As the 2017-18 season opens Saturday night, the Rampage put out the welcome mat for yet another rare sub-NHL prodigal son when Andrew Agozzino laces up the skates in his return to San Antonio. Agozzino arrived with the Avalanche affiliation two years ago, only to sign with the St. Louis organization last year and play against the Rampage with the Chicago Wolves.
“The familiarity with the organization, San Antonio and Colorado and all the staff and everyone definitely helped (to get him back). It’s good to come into camp – in Denver you know everybody and the players and coaches and trainers so it definitely makes a difference.”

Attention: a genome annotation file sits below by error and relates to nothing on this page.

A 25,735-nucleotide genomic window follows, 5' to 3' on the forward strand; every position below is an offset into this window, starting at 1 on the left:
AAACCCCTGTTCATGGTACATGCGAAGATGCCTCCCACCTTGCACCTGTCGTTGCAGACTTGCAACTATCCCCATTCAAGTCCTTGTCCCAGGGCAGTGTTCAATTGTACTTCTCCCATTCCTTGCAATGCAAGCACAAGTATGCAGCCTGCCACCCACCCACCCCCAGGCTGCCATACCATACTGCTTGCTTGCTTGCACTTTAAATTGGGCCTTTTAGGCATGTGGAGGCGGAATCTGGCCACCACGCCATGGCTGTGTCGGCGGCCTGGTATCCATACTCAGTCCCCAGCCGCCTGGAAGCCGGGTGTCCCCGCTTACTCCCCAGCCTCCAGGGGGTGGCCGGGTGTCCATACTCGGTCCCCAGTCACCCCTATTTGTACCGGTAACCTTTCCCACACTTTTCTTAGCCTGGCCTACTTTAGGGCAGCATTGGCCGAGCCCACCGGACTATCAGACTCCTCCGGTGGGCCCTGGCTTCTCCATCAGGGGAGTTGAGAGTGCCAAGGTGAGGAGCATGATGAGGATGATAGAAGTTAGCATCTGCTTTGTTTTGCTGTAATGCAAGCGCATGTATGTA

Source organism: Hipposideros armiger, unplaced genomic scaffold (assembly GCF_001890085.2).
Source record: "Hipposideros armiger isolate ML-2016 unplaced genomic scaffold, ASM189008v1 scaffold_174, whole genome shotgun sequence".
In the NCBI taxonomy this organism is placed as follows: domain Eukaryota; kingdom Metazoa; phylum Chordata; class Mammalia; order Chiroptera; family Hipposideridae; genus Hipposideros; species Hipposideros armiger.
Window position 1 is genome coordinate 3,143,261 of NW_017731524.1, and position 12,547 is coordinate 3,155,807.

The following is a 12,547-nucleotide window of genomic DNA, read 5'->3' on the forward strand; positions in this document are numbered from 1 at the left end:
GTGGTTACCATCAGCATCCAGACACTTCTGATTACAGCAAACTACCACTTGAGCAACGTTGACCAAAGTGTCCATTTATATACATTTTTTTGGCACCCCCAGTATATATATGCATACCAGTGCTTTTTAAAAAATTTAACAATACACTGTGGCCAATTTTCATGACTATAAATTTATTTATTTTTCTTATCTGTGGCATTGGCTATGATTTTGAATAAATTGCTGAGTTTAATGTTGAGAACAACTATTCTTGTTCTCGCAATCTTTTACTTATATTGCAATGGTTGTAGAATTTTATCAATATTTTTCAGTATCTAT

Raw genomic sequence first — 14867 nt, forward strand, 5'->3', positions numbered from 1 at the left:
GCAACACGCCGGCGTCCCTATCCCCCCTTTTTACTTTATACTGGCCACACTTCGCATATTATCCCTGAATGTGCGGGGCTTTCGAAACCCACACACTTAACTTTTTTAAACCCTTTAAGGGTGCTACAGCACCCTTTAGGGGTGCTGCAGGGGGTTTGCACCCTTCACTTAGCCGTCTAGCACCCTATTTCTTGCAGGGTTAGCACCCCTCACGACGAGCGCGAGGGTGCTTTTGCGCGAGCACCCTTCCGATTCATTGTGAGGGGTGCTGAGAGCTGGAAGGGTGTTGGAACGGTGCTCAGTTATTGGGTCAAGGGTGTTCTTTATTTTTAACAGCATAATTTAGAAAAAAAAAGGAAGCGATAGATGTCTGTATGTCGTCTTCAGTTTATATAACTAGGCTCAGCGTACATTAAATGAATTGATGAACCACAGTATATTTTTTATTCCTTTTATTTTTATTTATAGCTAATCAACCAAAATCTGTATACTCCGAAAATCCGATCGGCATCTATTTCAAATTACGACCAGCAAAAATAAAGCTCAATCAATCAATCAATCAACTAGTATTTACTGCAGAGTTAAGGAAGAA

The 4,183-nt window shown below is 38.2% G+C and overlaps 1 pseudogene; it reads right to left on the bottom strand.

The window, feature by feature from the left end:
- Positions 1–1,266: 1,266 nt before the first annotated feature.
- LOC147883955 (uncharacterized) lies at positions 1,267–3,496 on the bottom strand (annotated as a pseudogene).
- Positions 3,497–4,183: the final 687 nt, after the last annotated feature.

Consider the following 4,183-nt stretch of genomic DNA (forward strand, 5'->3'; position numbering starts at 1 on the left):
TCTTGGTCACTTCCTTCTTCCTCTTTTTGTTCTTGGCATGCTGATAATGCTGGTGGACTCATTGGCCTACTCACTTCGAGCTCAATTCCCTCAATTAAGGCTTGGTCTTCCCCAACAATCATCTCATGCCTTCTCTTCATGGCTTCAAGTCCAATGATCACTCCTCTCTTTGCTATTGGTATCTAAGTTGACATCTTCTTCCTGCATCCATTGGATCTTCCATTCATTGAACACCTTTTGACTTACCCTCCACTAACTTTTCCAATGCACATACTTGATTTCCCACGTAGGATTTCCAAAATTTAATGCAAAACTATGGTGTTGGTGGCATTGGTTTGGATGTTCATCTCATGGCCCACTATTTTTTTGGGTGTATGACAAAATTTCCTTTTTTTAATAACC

This isn’t the first time in his career Agozzino, a proven scorer who’s presence makes a big difference in the Rampage post-season hopes this season, has returned to his hockey roots.
The 26-year old left winger played his junior career with the Niagara Ice Dogs close to his home in Kleinburg, Ontario from 2007-2012, where he amassed 159 goals and 306 total points in those five seasons. “It was definitely a perfect situation.”
Andrew’s folks, Sylvia and Charlie Agozzino, were just over an hour away, which gave their talented son enough breathing room to have a break from parental oversight. “It was far enough where I was experiencing new things and close enough where my parents and family could come to pretty much every home game every weekend.”
Agozzino did get a call-up by the St. Louis Blues organization in 2010 for a couple games with their AHL affiliate at the time, the Peoria Rivermen, where he skated with future NHL veterans Ben Bishop, Ian Cole and Lars Eller.